What is in this article?:
- Beef industry uneasy about sagging consumer demand
- Record retail beef prices coming
• The pressure for higher wholesale and retail beef prices is expected to increase through 2014.
• A degree of industry unease about beef demand is understandable.
• One of the ongoing concerns is the slow recovery of beef demand from the 2009-2010 economic recession.
The pressure for higher wholesale and retail beef prices is expected to increase through 2014, and that is leading to concern among some in the beef industry.
“I often get asked whether or not beef prices will go so high that consumers will quit buying beef, but I don’t believe there is much danger of people entirely stopping their consumption,” said Derrell Peel, Oklahoma State University Cooperative Extension livestock marketing specialist.
A degree of industry unease about beef demand is understandable. The expected decrease in beef production in 2013 will likely represent a 3.3 percent decrease in domestic per capita supplies. The decrease could be even more pronounced in 2014 with consumers potentially facing another 5 percent decrease in domestic per capita beef supplies.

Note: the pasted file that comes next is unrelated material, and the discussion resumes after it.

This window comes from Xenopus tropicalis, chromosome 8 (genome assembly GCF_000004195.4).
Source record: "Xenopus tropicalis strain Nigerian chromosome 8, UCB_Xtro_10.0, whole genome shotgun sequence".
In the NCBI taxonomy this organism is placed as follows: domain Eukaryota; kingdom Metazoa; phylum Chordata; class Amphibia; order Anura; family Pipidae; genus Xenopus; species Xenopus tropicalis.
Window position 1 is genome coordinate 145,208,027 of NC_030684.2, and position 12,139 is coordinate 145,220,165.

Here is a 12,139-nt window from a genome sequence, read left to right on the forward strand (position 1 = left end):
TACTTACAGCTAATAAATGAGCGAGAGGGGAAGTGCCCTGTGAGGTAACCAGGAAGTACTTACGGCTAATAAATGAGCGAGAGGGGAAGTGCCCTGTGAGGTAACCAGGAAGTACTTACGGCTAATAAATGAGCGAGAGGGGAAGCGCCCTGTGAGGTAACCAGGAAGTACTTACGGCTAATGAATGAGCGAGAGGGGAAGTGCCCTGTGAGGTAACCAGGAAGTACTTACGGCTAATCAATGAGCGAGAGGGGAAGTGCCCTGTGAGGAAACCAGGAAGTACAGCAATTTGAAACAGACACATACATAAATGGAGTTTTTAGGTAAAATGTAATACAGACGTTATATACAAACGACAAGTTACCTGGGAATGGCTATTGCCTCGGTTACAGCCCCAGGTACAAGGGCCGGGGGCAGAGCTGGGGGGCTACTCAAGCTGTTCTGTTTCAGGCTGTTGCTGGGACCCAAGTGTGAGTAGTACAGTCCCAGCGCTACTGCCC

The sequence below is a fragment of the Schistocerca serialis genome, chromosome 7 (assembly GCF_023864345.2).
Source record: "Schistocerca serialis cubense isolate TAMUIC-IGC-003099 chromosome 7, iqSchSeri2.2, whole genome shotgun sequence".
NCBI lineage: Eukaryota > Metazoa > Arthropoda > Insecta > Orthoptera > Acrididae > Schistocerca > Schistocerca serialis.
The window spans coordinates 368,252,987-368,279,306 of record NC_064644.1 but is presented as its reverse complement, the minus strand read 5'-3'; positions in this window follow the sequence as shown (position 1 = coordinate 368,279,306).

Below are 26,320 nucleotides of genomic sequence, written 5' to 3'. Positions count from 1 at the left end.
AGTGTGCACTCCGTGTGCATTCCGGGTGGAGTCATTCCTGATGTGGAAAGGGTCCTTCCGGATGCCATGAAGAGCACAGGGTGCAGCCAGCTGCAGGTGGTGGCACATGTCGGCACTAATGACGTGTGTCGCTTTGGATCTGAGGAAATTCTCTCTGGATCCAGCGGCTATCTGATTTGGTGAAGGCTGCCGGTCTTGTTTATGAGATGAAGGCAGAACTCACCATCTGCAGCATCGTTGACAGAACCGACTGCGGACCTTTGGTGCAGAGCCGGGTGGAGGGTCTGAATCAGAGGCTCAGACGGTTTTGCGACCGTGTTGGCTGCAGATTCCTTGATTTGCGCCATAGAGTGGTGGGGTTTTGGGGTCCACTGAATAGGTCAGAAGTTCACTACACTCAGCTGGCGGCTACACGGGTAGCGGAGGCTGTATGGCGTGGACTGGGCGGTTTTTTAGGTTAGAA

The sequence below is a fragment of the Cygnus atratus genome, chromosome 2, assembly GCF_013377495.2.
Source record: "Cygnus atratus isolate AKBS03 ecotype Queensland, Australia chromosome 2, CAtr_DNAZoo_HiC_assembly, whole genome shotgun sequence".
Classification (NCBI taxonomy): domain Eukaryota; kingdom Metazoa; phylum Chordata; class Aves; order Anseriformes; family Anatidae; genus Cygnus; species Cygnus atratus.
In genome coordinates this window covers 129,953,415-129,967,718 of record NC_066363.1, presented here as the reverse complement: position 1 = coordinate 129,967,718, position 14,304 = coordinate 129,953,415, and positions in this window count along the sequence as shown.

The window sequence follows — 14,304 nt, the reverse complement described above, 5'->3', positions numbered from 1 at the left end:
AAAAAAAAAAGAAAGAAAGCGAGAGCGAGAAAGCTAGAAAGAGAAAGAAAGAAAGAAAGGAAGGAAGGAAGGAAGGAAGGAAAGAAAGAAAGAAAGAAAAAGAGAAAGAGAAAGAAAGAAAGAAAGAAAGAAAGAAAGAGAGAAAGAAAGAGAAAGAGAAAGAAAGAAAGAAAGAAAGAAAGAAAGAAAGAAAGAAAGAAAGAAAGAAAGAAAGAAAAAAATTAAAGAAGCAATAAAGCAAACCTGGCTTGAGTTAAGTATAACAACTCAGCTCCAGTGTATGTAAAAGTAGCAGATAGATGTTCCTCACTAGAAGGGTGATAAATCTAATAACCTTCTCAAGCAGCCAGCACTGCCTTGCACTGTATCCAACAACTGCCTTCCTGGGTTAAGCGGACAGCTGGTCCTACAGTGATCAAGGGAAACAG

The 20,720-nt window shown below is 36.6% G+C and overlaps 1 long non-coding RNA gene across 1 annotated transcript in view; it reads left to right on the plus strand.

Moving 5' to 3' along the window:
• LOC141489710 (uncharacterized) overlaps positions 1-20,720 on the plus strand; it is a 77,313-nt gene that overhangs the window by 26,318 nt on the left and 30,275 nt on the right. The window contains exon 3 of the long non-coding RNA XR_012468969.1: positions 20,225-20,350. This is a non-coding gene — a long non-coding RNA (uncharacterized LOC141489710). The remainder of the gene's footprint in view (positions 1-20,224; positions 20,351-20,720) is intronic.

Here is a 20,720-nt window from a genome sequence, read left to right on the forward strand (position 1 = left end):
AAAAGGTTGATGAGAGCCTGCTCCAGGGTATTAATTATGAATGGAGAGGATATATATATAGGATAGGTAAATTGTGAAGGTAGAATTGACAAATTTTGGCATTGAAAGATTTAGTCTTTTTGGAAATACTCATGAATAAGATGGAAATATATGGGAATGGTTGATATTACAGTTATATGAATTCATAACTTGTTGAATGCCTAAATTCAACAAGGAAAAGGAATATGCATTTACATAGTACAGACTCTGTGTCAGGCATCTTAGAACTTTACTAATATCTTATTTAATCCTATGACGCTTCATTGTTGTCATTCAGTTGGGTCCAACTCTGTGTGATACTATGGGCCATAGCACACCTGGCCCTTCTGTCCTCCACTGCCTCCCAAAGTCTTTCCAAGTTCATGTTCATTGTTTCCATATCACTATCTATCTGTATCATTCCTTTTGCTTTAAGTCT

“Fortunately, beef includes many different specific products; the question is more about how consumers will adjust the mix of products and total expenditure on beef rather than their likelihood of stopping consumption entirely,” Peel said.
One of the ongoing concerns is the slow recovery of beef demand from the 2009-2010 economic recession. Middle-meat demand was weakened the most as consumers switched from steaks to hamburger and other value cuts. In that process, a higher percent of total carcass value was borne by the end meats, such as chuck and round portions of the carcass.
“In 2011 and 2012, middle-meat values advanced along with end-meat values, thus maintaining the relatively large contribution of end-meats to total value,” Peel said. “Though it has been a slow process, beef demand has recovered from the recession.”
The All Fresh beef demand index provided by the Livestock Marketing Information Center shows significant recovery from the 2010 lows. The 2012 annual beef demand index level is near levels not seen since 2008. The beef demand index for the fourth quarter of 2012 posted a significant increase to the highest levels since the fourth quarter of 2007.
Unfortunately, while beef demand is increasing, it is likely not increasing fast enough relative to price pressure from falling beef supplies in 2013 and 2014.